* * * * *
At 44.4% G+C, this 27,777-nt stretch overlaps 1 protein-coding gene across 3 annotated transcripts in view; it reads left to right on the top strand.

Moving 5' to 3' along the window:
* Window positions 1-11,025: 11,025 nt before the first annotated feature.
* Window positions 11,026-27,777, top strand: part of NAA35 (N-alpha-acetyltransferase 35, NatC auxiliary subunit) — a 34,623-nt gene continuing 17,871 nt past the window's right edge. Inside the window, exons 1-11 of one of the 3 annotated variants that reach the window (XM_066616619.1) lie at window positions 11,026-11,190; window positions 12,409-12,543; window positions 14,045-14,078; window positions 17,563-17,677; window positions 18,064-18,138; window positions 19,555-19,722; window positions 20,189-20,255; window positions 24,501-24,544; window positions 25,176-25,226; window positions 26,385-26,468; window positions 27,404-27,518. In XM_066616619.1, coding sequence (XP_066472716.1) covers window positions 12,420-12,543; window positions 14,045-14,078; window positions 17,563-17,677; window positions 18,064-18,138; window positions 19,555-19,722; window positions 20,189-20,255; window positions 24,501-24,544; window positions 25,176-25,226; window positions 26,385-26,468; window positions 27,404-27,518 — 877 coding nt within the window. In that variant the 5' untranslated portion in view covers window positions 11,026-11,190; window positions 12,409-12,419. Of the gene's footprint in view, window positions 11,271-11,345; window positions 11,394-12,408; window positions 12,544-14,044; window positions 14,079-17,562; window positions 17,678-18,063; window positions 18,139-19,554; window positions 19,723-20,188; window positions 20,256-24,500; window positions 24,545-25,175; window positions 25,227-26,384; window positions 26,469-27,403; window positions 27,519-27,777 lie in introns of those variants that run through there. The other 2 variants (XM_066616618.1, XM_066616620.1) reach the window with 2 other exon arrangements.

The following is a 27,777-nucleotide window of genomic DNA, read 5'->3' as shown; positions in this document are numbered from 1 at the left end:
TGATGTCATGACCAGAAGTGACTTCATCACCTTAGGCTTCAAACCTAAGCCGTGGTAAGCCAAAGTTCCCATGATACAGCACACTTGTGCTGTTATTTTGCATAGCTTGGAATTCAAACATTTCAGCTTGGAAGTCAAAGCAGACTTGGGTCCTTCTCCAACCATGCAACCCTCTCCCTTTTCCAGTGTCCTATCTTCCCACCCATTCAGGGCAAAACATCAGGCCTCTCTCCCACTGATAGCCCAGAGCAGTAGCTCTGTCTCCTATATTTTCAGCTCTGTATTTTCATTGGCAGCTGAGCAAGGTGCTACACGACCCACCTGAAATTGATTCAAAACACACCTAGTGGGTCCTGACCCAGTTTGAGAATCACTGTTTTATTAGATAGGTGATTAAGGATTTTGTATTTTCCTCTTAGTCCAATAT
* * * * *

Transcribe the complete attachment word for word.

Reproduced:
At 44.4% G+C, this 27,777-nt stretch overlaps 1 protein-coding gene across 3 annotated transcripts in view; it reads left to right on the top strand.

Moving 5' to 3' along the window:
* Window positions 1-11,025: 11,025 nt before the first annotated feature.
* Window positions 11,026-27,777, top strand: part of NAA35 (N-alpha-acetyltransferase 35, NatC auxiliary subunit) — a 34,623-nt gene continuing 17,871 nt past the window's right edge. Inside the window, exons 1-11 of one of the 3 annotated variants that reach the window (XM_066616619.1) lie at window positions 11,026-11,190; window positions 12,409-12,543; window positions 14,045-14,078; window positions 17,563-17,677; window positions 18,064-18,138; window positions 19,555-19,722; window positions 20,189-20,255; window positions 24,501-24,544; window positions 25,176-25,226; window positions 26,385-26,468; window positions 27,404-27,518. In XM_066616619.1, coding sequence (XP_066472716.1) covers window positions 12,420-12,543; window positions 14,045-14,078; window positions 17,563-17,677; window positions 18,064-18,138; window positions 19,555-19,722; window positions 20,189-20,255; window positions 24,501-24,544; window positions 25,176-25,226; window positions 26,385-26,468; window positions 27,404-27,518 — 877 coding nt within the window. In that variant the 5' untranslated portion in view covers window positions 11,026-11,190; window positions 12,409-12,419. Of the gene's footprint in view, window positions 11,271-11,345; window positions 11,394-12,408; window positions 12,544-14,044; window positions 14,079-17,562; window positions 17,678-18,063; window positions 18,139-19,554; window positions 19,723-20,188; window positions 20,256-24,500; window positions 24,545-25,175; window positions 25,227-26,384; window positions 26,469-27,403; window positions 27,519-27,777 lie in introns of those variants that run through there. The other 2 variants (XM_066616618.1, XM_066616620.1) reach the window with 2 other exon arrangements.

The following is a 27,777-nucleotide window of genomic DNA, read 5'->3' as shown; positions in this document are numbered from 1 at the left end:
TGATGTCATGACCAGAAGTGACTTCATCACCTTAGGCTTCAAACCTAAGCCGTGGTAAGCCAAAGTTCCCATGATACAGCACACTTGTGCTGTTATTTTGCATAGCTTGGAATTCAAACATTTCAGCTTGGAAGTCAAAGCAGACTTGGGTCCTTCTCCAACCATGCAACCCTCTCCCTTTTCCAGTGTCCTATCTTCCCACCCATTCAGGGCAAAACATCAGGCCTCTCTCCCACTGATAGCCCAGAGCAGTAGCTCTGTCTCCTATATTTTCAGCTCTGTATTTTCATTGGCAGCTGAGCAAGGTGCTACACGACCCACCTGAAATTGATTCAAAACACACCTAGTGGGTCCTGACCCAGTTTGAGAATCACTGTTTTATTAGATAGGTGATTAAGGATTTTGTATTTTCCTCTTAGTCCAATAT